This week is National Apprenticeship Week, and it got me thinking about my own hairdressing apprenticeship, 27 years ago. Back then, apprentices or 'Juniors' as we were known were given all the best jobs (!) hanging out wet towels, prepping hilighting caps (foils didn't exist back then) sorting perm rods by colour, and shampooing hair until our hands were red raw! It was a rite of passage to becoming a fully qualified hairstylist.
For me, a failed attempt at catering college, (the head chef told me to 'go and be a Hairdresser') was the awakening that I really did want to enter the world of hair. I stopped worrying I wouldn't be good enough and instead focused on the opportunity to be creative, super sociable, make people look and feel good whilst getting paid for the privilege. So after an interview, with a high-end salon called 'The Bamber Hair Institute', I secured a two-year apprenticeship with the promise of a job at the end if I made the cut. (excuse the pun) It's reputation as the best salon in Worcester wasn't for nothing, with top stylists, overbooked columns and prospective hairdressers throwing their CVs at the Salon Manager (no-one ever left).
Bambers' employed six apprentices including myself, and we were lucky to have a training school located in the Basement, which back then proved more popular than the city college. Local salons sent their apprentices in once a week to learn the ropes and the framework that is still NVQ level 2 in Hairdressing - We were guided and gently let loose on live models (our friends and family were coaxed in for us to practice) learning the fundamentals of basic cuts, perming (most popular service back then), blow dries, colouring, hi-lights, barbering and roller-sets. I still remember the first time I cut a head block, visibly shaking like a leaf.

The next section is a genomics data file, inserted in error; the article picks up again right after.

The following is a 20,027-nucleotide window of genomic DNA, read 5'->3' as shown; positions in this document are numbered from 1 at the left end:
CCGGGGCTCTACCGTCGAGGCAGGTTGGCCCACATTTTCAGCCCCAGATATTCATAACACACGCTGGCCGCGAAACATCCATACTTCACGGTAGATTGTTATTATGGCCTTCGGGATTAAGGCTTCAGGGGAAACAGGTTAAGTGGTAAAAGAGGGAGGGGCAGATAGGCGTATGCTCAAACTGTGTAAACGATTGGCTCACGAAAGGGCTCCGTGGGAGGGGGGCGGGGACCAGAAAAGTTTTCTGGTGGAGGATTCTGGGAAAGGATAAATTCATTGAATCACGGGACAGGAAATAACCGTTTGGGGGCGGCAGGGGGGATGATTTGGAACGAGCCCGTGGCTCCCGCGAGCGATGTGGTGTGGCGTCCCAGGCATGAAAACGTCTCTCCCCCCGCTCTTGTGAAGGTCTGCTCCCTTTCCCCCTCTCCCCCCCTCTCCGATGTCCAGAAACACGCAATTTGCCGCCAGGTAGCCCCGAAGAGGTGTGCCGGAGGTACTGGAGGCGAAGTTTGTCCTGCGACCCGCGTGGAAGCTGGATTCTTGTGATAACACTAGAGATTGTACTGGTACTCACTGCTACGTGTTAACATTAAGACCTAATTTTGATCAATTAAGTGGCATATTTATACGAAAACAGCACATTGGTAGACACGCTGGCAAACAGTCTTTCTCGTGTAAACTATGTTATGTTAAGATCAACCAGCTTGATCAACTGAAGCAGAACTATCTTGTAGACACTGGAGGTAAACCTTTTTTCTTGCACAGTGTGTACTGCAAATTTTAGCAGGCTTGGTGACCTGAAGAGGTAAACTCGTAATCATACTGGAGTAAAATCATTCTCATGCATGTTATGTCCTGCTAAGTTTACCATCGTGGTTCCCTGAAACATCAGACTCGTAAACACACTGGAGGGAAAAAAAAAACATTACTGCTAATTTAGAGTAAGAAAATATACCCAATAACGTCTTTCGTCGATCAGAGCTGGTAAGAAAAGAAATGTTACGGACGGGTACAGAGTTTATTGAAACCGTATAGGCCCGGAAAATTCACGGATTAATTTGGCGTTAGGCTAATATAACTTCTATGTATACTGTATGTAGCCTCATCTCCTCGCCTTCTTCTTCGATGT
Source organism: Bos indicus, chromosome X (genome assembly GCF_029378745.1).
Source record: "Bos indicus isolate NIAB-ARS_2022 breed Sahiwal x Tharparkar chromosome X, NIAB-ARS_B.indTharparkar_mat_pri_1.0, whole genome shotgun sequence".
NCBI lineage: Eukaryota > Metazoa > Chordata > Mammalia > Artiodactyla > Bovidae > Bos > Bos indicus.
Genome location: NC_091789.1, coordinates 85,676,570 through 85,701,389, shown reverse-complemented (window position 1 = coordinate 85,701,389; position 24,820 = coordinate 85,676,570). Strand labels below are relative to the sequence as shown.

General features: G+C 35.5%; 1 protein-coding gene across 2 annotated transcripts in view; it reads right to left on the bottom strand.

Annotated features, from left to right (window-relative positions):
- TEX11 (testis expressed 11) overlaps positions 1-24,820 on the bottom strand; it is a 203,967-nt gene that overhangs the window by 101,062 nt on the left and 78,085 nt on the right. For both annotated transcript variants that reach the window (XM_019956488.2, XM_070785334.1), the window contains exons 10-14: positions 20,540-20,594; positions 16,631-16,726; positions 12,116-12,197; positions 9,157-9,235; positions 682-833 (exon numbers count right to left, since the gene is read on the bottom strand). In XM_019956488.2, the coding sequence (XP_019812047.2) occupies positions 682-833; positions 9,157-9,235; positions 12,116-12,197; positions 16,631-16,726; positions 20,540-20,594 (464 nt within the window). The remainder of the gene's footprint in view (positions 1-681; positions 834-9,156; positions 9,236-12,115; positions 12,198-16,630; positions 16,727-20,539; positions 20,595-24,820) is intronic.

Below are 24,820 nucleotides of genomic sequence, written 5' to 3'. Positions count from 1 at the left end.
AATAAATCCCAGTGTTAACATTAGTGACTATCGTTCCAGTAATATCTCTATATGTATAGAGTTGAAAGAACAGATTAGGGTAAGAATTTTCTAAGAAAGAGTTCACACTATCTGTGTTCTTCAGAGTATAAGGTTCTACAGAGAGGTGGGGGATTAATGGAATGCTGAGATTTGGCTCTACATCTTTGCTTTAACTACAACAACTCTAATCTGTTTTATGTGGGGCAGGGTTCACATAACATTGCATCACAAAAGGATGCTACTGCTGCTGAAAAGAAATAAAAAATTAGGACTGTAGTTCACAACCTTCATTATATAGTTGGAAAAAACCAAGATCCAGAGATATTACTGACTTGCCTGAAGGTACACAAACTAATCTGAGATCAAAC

Where it all began for me in 1993! Drawing faces was never a strength.
The staff room was filled with 'Just 17' magazines, Silk Cut (everyone smoked back then) and chocolate - some things never change. We seemed to giggle our way through those two years, until final assessment day, where it was all quite serious for a bit whilst we showcased our work, demonstrating every element of our learning. I passed with a distinction!
I guess looking back, I didn't actively choose hairdressing, it chose me. For Generation Z colloquially known as Zoomers, there are many career options on offer with much emphasis on academic and digital career pathways. I am not knocking this, but given that Hairdressing ranks in the top 5 happiest careers time and time again, why wouldn't you actively chose hairdressing as a career?
Action shot! Always having a giggle at work
Make no mistake, those who think hairdressing is 'just doing hair', are out of touch. The industry has changed beyond recognition since my apprenticeship days, from a plethora of creative colouring techniques, product knowledge, extensions, wig making, trichology, financials, accounting, marketing & PR, social media & content creation, photography, stock control, diary management and collaborations, just to name a few! Throw into the mix the different work settings on offer such as freelance, salon, TV & Film, editorial, bridal, educator, and you have a rich and diverse career offering.
Finally, its worth mentioning that everyone needs a hairdresser. This last 12 months has demonstrated how much the hair industry has been missed (and we all quietly breathed a sign of relief, seeing the national lockdown DIY hair efforts!) The world of hairdressing brings community, support, immense job satisfaction and lifelong learning. Need any more persuasion? Choose your career, Choose Hair.
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Nicky McKenzie Hair is a solo home salon owner living in Farnham, Surrey with her family and favourite salon pooch Mr. Pickles.